Contemplations of a Streetsmart Bookworm

A letter, a poem and some random thoughts

Written by Ope Ashiru

To everyone who has had to live with sickle cell in one way or another:

Dear Ezinma,

How are you? How is Mazi Okonkwo? How are Onwubiko, Ozoemana, Onwuma and your other siblings? I trust you are all fine. Kindy send them my greetings. It has been many years today since you departed and gave us a gift: Nneka our beautiful daughter, I am still grateful for the gift. She is proof that you are a kind person, despite all the accusations that you have a wicked spirit. You departed the land of the living, in order to provide a safe passage for your daughter into the land of the living, that was a great act of kindness.

Nneka has grown into a wonderful woman, just like you. She reminds me of you every day, she has your eyes, your grace and your strong will. She has become a medicine woman; more powerful and wiser than Okagbue, I am glad she is not strange like the priestess Chinelo although they are fond of each other. Nneka has more knowledge than Okagbue even in matters of ogbanje. Her medicines are so potent that they work all the time, lest I forget she learnt them from the white man. You were right the white man has some good knowledge. Nneka learnt from the white man and also learnt from Okagbue maybe that is why she is better than both of them.

Nneka also told me that you don’t have a bad spirit, that it was your blood that was weak. She said you took the wrong part of your father’s blood and the wrong part of your mother’s blood and mixed them together when you were in her womb. She also said you had a good spirit and a strong Chi, that is why you stayed for so long, I agree with her. Nneka said it is the same for all ogbanje children, what they have is not bad spirits, it is weak blood from the womb. Nneka is now the one that takes care of all the ogbanjes in the village whenever they are sick, and most of them are now staying even longer than you did because she puts her medicine in their blood and fire in their spirits when she talks to them. Nowadays, even from the neighbouring villages people come to check their blood with Nneka before they get married so that they don’t give birth to ogbanjes. We are all grateful for your gift; Nneka, and I am proud to have been your husband.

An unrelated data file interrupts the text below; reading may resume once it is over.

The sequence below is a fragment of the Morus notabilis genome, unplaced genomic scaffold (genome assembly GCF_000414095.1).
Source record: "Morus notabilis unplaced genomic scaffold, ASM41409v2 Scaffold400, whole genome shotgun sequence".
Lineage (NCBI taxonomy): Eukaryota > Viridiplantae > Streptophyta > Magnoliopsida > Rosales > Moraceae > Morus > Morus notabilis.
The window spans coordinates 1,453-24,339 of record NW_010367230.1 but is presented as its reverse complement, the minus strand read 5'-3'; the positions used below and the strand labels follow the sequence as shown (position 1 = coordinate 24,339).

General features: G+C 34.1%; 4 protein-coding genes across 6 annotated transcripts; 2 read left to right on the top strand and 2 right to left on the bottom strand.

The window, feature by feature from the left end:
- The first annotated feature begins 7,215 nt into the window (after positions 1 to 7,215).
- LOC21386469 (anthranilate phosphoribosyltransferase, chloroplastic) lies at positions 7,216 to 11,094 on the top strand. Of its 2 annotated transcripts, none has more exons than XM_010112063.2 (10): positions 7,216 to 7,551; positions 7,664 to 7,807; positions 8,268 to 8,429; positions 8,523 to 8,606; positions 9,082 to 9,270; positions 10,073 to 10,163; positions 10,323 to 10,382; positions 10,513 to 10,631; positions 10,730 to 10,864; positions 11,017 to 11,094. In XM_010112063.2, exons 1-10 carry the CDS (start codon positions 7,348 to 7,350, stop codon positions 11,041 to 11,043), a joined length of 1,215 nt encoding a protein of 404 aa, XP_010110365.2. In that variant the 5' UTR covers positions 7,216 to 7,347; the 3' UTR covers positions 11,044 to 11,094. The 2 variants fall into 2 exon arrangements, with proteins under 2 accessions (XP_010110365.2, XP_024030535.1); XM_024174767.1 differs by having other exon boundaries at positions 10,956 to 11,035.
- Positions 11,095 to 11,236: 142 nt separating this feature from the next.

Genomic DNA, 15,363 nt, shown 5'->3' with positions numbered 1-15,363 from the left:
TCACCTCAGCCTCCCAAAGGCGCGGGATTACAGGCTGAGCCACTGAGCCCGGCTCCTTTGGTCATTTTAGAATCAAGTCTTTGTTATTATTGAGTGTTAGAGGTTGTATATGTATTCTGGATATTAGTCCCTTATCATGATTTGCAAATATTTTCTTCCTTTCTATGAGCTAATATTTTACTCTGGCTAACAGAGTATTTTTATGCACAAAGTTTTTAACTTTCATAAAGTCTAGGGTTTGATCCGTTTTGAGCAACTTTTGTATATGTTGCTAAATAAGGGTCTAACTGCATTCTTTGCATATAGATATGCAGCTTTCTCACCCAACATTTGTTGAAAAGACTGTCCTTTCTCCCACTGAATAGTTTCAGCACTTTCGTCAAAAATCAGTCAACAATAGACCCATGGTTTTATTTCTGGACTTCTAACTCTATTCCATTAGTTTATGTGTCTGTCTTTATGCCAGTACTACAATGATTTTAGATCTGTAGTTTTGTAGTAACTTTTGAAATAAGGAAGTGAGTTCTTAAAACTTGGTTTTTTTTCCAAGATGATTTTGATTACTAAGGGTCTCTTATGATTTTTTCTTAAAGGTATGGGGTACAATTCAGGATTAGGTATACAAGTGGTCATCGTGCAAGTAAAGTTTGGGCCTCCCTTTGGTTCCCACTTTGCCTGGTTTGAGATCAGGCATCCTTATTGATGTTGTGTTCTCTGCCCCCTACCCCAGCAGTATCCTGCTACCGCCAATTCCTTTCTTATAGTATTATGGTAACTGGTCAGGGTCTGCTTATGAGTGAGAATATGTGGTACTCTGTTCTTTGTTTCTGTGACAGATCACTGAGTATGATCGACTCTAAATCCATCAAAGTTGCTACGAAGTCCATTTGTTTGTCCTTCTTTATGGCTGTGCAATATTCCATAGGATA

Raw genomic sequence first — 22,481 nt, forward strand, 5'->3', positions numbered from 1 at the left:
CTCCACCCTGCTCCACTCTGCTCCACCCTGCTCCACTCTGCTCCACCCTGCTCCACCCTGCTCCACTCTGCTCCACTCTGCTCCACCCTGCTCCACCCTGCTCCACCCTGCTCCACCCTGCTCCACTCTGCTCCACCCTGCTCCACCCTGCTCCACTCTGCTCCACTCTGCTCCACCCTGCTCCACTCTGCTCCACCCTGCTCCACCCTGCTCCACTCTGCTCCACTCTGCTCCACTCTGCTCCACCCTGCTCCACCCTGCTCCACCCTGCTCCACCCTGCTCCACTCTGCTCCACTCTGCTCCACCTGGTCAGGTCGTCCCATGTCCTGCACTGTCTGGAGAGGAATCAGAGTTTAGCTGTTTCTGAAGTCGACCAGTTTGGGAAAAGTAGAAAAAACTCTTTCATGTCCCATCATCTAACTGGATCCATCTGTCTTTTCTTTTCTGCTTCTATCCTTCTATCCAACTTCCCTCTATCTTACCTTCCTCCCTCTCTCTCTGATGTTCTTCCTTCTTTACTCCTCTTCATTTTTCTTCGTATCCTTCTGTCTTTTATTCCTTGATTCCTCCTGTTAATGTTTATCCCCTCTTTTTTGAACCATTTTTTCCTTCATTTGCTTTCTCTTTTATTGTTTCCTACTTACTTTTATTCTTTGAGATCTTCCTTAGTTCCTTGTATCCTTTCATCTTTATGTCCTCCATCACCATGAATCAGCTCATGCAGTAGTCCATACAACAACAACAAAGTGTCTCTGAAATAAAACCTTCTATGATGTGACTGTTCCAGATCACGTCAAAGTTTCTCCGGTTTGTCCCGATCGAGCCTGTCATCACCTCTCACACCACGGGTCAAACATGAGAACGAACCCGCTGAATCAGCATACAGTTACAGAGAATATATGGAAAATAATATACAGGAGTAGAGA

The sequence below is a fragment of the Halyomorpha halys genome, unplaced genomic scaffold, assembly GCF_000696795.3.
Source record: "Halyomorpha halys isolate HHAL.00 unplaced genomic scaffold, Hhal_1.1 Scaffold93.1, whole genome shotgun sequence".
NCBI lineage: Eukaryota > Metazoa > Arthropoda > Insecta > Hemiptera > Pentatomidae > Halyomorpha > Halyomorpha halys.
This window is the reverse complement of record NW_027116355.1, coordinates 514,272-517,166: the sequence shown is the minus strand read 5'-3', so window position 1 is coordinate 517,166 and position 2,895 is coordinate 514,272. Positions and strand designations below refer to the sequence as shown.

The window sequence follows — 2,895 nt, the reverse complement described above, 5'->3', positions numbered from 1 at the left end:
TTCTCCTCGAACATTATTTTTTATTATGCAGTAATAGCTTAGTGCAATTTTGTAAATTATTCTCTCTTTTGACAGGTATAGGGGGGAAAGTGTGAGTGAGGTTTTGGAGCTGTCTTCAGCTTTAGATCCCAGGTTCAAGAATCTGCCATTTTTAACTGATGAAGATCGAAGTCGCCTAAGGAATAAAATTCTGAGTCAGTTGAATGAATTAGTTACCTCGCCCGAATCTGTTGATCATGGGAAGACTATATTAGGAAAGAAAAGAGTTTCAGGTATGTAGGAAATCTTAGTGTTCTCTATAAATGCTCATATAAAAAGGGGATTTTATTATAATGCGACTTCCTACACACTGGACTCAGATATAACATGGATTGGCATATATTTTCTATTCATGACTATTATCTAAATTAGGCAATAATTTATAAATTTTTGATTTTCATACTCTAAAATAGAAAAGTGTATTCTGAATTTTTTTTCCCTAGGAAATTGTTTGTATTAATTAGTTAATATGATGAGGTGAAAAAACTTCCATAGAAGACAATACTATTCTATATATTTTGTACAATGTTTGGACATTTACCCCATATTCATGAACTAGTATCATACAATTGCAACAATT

They say they never really miss you until you’re dead or you’re gone

How wrong! I started missing you long before you were gone

I missed you every day I got back from school and you were not at home

Daddy always said you were at the hospital, which was fine because I knew you loved your work

Clueless child that I was, I couldn’t tell the difference between the times when mummy was the doctor and when she was the patient

Looking back I realise mummy the doctor was always home for lunch, otherwise she was a patient in crisis


Every moment we shared together was a gift

It seemed you knew your time was short so you made the most of it

Apart from the math lessons you taught me things that are ‘more important in life’

Honesty and hardwork, fairness and prudence, most importantly you taught me to see the best in everyone

You gave me the best of everything you had, but of them all what I treasure most is your faith


I remember when your brother told me you were gone

All I had were questions, not a single tear

What happens after death? Where would you go? How would you fare? I wanted to know for sure

He didn’t just answer all my questions, he broke them all the way down for me

After ninety minutes I was pretty sure you were in a far better place

Although I still miss you, I would be lying if I said I feel a sense of loss


When I was in JS1 before we were taught about genotype and blood groups I remember having a discussion with my classmates on the subject matter. ‘AA can marry anybody AA or AS, but AS can only marry AA’ Olisa said, among the five of us discussing Olisa seemed to be the subject matter expert. ‘What about SS, who can SS marry?’ I asked innocently, Olisa looked at me and with the authority of an emeritus professor of physics postulating a quantum theory, he said with finality in his voice ‘SS don’t marry, they usually die before they are twenty-one years old, or they die at childbirth and even if the child survives the child will also be SS’ He then told us a few more things. I smiled and nodded, although I knew he was wrong, very wrong. At that time my mother an ‘SS’ was almost forty years old and she had defied all his postulates.

Shortly after, my mother passed on. I remember one of my aunts telling us my father was a good man because although he knew my mother was ‘SS’, he went ahead and got married to her. Her line of thought raised a lot of questions in my mind, but as I often do I simply smiled and nodded. Over the years I have always wondered what made my father marry my mother, was it the goodness of his heart? Was it love? Was it faith? Looking back I see all these three in play, one day I will ‘gather the liver’ to ask him. Whatever the answer maybe (it would probably make no difference) I AM VERY GLAD HE DID!!!


This post was inspired by the Chinua Achebe’s book ‘Things fall apart’


  • This is a very deep piece communicated in the simplest of language. I can only imagine what it felt like at a tender age to try to wrap your head round the probability of loosing your precious mum….if the dead could see, I’m sure she would be so proud of the man you are today.

  • Interesting read and very well written. It’s amazing how you write about such an emotional matter in the most logical of ways. More amazing is what you have evolved to become: A man I am sure she is so proud of! (Y)

  • When sisanmi posted the link, I didn’t know it would be this emotional. Nice piece, Ope.


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